The fact that capitalism modernized after the Events is made much of and not only by you. But of course it did! Why wouldn’t a vigorous capitalist system seize on opportunities for ideological renewal and reform? That doesn’t mean that somehow the Events were “co-opted,” whatever that is supposed to mean. Even my French father-in-law knew how things work and he was completely apolitical. He once told me they had to have revolutions in France because the country was so conservative. To reverse Lampedusa’s witticism, “Everything must remain the same, so that everything can change.”
I am quite skeptical of the notion that the government manipulated the movement by not shooting protesters, or that they were afraid of shooting their own kids. I think it much more plausible that the government was afraid of a backlash. They already got a big one on May 13 (the general strike!) and shooting protesters might really have provoked a revolution.
The government’s problem was to maintain an appearance of legitimacy even though all the ministries and associated institutions were occupied with the exception of the police and army. As for the protesters, you should credit them with intelligence for not killing cops rather than claiming they were just play acting. I had an American friend, an ex-marine, whose wife was injured in one of the first demonstrations. He had a gun and I spent a whole night arguing with him about why he shouldn’t use it. I am sure there were other similar arguments going on throughout the city. Like the government, we did not want to elevate the level of violence since we were all appealing to the same audience, the French population. And we were pretty sure that audience did not like blood in the streets.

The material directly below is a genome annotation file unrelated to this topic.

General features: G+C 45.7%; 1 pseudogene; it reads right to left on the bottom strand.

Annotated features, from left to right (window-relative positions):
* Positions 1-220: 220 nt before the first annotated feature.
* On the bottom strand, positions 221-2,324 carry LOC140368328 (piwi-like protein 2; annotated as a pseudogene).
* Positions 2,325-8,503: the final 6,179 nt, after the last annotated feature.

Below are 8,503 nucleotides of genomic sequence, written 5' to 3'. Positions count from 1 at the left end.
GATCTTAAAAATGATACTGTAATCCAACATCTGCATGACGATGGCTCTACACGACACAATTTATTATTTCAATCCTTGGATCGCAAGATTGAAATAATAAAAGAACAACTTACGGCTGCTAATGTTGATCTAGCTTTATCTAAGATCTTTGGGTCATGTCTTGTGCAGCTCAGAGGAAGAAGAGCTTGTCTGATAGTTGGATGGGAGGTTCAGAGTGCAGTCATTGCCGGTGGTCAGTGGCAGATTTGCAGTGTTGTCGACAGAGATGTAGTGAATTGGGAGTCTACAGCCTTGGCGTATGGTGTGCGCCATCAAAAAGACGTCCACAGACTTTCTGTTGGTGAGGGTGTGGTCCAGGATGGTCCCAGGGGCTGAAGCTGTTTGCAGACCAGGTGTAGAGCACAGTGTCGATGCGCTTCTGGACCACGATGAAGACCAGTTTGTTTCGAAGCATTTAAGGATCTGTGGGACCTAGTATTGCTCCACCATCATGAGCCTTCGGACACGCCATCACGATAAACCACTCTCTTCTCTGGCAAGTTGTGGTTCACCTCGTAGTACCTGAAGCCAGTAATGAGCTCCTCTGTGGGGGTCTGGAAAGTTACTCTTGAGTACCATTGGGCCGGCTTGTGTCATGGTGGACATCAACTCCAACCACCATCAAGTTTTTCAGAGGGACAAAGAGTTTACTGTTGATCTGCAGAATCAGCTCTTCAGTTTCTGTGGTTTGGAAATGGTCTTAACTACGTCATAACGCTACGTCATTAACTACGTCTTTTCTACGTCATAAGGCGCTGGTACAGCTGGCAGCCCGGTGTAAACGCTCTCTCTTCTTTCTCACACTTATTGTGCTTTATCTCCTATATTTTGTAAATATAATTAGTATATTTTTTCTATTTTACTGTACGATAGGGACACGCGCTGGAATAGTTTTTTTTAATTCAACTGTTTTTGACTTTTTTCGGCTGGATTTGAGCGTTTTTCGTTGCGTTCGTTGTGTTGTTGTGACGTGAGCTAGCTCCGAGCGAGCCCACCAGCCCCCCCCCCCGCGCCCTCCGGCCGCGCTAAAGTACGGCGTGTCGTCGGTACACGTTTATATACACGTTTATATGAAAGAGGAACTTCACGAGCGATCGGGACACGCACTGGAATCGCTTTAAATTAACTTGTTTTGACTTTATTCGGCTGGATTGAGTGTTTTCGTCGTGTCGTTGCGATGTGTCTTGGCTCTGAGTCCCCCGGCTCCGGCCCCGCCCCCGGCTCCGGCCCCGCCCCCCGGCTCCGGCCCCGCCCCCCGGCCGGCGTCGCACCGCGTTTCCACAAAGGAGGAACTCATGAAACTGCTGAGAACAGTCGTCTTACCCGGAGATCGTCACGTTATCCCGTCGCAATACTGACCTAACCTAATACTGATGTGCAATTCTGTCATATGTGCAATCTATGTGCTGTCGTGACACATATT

I also disagree with your interpretation of the workers sweeping and cleaning the equipment once they occupied their factory. You seem to think this means they lacked the good old anarchist spirit of sabotage. But more plausibly, they too were aware of the audience and wanted to affirm their seriousness and ability to protect resources that serve the whole country. To sabotage the factory would prove that only the bosses were committed to public service, that the workers were irresponsible children having a tantrum.
Once behind the barricades I saw some foreigners breaking the window of a fancy clothing store. Students rushed up from their work on the barricade and drove them off. French students had no desire for their movement to be reduced to a struggle over shirts and pants. They wanted to control its meaning as a political movement. Perhaps all this is hard to believe in an America where burning down your own local grocery store and gas station and carrying off a stolen television have become marks of protest.